Macau is set to become the second Asian jurisdiction to lose its horse racing industry in 12 months after the Macau Jockey Club was stripped of its concession right to run racing.

The Secretary for Administration and Justice, André Cheong Weng Chon, announced on Monday that the Macau Jockey Club had reached an agreement with the government to end its concession, which had initially been slated to run until 2042, on April 1 this year.   

It will not only impact the 570 employees of the Macau Jockey Club but also 290 horses, which the government says will be transferred to the Chinese mainland or other countries no later than March 31 next year.

“The Macau government has conducted a comprehensive analysis and determined that horse racing operations have not yielded the intended socio-economic benefits,” said the secretary.

“Following the expiration of the contract, there will be no further public tendering for the operation.”

All existing facilities and land currently possessed by the horse racing operator will be unconditionally returned to the government.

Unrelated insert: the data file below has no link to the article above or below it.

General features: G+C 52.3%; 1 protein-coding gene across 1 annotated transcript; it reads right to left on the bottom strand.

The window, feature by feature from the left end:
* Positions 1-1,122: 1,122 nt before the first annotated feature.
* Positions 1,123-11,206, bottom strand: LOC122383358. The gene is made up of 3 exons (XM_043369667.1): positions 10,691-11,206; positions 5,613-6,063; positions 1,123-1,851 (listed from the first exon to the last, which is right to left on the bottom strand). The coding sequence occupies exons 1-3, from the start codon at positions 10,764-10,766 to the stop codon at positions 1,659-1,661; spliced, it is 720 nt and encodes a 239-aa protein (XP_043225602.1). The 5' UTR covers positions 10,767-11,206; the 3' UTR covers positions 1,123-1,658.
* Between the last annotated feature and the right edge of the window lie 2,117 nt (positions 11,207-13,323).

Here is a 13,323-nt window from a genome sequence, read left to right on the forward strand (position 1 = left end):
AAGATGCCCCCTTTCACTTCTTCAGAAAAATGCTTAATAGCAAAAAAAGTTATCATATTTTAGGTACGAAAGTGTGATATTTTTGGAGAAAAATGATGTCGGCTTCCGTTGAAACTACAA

“Horse racing is a waning industry in Macau, as well as in some neighbouring regions.” Cheong said.

“In 2021, there was an average daily visitor count of 701, but that number decreased to only 492 per day last year.”

Cheong also made reference to the situation in Singapore, whose horse racing industry is being wound up by October this year, despite a 180-year history.

Group 1-winning trainer Gary Moore currently trains in Macau alongside his son Nick, while former Australian jockey Geoff Allendorf is also a licensed trainer there.

According to official records, 2023 saw $US17.4 million in bets on racing in Macau.

While it was a recovery on 2022, it was less than half of what it was before the COVID-19 pandemic.